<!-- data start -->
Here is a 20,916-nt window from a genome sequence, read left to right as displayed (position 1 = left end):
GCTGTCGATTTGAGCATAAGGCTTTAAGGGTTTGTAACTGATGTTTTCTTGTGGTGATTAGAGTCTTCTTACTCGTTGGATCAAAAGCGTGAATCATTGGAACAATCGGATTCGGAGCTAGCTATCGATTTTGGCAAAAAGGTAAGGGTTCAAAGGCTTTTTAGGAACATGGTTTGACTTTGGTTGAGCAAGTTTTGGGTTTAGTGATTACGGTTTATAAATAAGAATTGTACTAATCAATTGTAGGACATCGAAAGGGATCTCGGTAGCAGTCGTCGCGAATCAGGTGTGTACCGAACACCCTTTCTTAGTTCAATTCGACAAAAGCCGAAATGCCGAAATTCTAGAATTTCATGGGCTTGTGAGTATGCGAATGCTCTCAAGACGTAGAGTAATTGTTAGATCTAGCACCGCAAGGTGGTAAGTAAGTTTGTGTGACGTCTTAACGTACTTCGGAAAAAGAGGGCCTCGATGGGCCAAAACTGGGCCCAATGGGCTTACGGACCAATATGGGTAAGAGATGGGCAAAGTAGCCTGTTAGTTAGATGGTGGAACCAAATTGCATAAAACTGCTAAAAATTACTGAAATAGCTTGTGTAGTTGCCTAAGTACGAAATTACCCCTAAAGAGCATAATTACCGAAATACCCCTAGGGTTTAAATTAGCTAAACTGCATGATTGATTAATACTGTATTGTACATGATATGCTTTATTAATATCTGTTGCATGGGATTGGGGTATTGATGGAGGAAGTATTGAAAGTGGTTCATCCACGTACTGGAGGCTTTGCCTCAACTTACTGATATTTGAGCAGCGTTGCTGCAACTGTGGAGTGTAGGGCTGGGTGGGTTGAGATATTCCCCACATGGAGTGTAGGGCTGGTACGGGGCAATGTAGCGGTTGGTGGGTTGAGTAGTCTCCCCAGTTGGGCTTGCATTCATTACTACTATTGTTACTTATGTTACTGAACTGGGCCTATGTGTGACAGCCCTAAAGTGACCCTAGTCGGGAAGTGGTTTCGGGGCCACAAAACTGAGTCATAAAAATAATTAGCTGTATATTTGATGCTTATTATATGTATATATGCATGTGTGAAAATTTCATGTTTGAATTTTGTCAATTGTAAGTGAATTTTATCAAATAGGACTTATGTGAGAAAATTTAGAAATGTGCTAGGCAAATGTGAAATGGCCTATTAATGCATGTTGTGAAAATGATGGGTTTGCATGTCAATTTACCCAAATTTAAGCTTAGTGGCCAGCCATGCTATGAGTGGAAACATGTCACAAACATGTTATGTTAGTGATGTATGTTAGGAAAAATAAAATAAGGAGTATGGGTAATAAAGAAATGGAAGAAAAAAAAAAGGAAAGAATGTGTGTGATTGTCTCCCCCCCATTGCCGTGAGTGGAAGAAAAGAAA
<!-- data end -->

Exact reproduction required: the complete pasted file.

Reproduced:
Here is a 20,916-nt window from a genome sequence, read left to right as displayed (position 1 = left end):
GCTGTCGATTTGAGCATAAGGCTTTAAGGGTTTGTAACTGATGTTTTCTTGTGGTGATTAGAGTCTTCTTACTCGTTGGATCAAAAGCGTGAATCATTGGAACAATCGGATTCGGAGCTAGCTATCGATTTTGGCAAAAAGGTAAGGGTTCAAAGGCTTTTTAGGAACATGGTTTGACTTTGGTTGAGCAAGTTTTGGGTTTAGTGATTACGGTTTATAAATAAGAATTGTACTAATCAATTGTAGGACATCGAAAGGGATCTCGGTAGCAGTCGTCGCGAATCAGGTGTGTACCGAACACCCTTTCTTAGTTCAATTCGACAAAAGCCGAAATGCCGAAATTCTAGAATTTCATGGGCTTGTGAGTATGCGAATGCTCTCAAGACGTAGAGTAATTGTTAGATCTAGCACCGCAAGGTGGTAAGTAAGTTTGTGTGACGTCTTAACGTACTTCGGAAAAAGAGGGCCTCGATGGGCCAAAACTGGGCCCAATGGGCTTACGGACCAATATGGGTAAGAGATGGGCAAAGTAGCCTGTTAGTTAGATGGTGGAACCAAATTGCATAAAACTGCTAAAAATTACTGAAATAGCTTGTGTAGTTGCCTAAGTACGAAATTACCCCTAAAGAGCATAATTACCGAAATACCCCTAGGGTTTAAATTAGCTAAACTGCATGATTGATTAATACTGTATTGTACATGATATGCTTTATTAATATCTGTTGCATGGGATTGGGGTATTGATGGAGGAAGTATTGAAAGTGGTTCATCCACGTACTGGAGGCTTTGCCTCAACTTACTGATATTTGAGCAGCGTTGCTGCAACTGTGGAGTGTAGGGCTGGGTGGGTTGAGATATTCCCCACATGGAGTGTAGGGCTGGTACGGGGCAATGTAGCGGTTGGTGGGTTGAGTAGTCTCCCCAGTTGGGCTTGCATTCATTACTACTATTGTTACTTATGTTACTGAACTGGGCCTATGTGTGACAGCCCTAAAGTGACCCTAGTCGGGAAGTGGTTTCGGGGCCACAAAACTGAGTCATAAAAATAATTAGCTGTATATTTGATGCTTATTATATGTATATATGCATGTGTGAAAATTTCATGTTTGAATTTTGTCAATTGTAAGTGAATTTTATCAAATAGGACTTATGTGAGAAAATTTAGAAATGTGCTAGGCAAATGTGAAATGGCCTATTAATGCATGTTGTGAAAATGATGGGTTTGCATGTCAATTTACCCAAATTTAAGCTTAGTGGCCAGCCATGCTATGAGTGGAAACATGTCACAAACATGTTATGTTAGTGATGTATGTTAGGAAAAATAAAATAAGGAGTATGGGTAATAAAGAAATGGAAGAAAAAAAAAAGGAAAGAATGTGTGTGATTGTCTCCCCCCCATTGCCGTGAGTGGAAGAAAAGAAA